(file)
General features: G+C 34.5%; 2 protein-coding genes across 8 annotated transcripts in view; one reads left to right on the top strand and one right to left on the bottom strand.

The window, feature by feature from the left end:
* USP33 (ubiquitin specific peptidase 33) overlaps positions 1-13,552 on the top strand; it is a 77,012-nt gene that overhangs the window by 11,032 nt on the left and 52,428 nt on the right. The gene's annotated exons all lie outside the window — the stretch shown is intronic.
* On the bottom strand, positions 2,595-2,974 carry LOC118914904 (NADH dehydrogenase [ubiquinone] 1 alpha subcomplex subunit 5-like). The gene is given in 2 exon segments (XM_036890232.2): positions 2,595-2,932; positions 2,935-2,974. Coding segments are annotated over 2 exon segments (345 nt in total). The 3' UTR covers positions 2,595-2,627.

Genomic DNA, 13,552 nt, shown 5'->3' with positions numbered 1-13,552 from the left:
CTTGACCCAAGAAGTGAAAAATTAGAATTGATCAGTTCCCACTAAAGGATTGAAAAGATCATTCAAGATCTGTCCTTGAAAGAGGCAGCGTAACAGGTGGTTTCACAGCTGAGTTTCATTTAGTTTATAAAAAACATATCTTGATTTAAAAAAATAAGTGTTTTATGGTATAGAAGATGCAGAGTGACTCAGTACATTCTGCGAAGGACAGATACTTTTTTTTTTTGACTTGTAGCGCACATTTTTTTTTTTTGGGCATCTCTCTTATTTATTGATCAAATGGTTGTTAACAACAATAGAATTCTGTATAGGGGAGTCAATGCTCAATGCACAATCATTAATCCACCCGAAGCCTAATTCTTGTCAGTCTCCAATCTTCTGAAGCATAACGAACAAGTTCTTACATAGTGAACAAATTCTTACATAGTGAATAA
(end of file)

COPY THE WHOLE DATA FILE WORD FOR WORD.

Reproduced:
General features: G+C 34.5%; 2 protein-coding genes across 8 annotated transcripts in view; one reads left to right on the top strand and one right to left on the bottom strand.

The window, feature by feature from the left end:
* USP33 (ubiquitin specific peptidase 33) overlaps positions 1-13,552 on the top strand; it is a 77,012-nt gene that overhangs the window by 11,032 nt on the left and 52,428 nt on the right. The gene's annotated exons all lie outside the window — the stretch shown is intronic.
* On the bottom strand, positions 2,595-2,974 carry LOC118914904 (NADH dehydrogenase [ubiquinone] 1 alpha subcomplex subunit 5-like). The gene is given in 2 exon segments (XM_036890232.2): positions 2,595-2,932; positions 2,935-2,974. Coding segments are annotated over 2 exon segments (345 nt in total). The 3' UTR covers positions 2,595-2,627.

Genomic DNA, 13,552 nt, shown 5'->3' with positions numbered 1-13,552 from the left:
CTTGACCCAAGAAGTGAAAAATTAGAATTGATCAGTTCCCACTAAAGGATTGAAAAGATCATTCAAGATCTGTCCTTGAAAGAGGCAGCGTAACAGGTGGTTTCACAGCTGAGTTTCATTTAGTTTATAAAAAACATATCTTGATTTAAAAAAATAAGTGTTTTATGGTATAGAAGATGCAGAGTGACTCAGTACATTCTGCGAAGGACAGATACTTTTTTTTTTTGACTTGTAGCGCACATTTTTTTTTTTTGGGCATCTCTCTTATTTATTGATCAAATGGTTGTTAACAACAATAGAATTCTGTATAGGGGAGTCAATGCTCAATGCACAATCATTAATCCACCCGAAGCCTAATTCTTGTCAGTCTCCAATCTTCTGAAGCATAACGAACAAGTTCTTACATAGTGAACAAATTCTTACATAGTGAATAA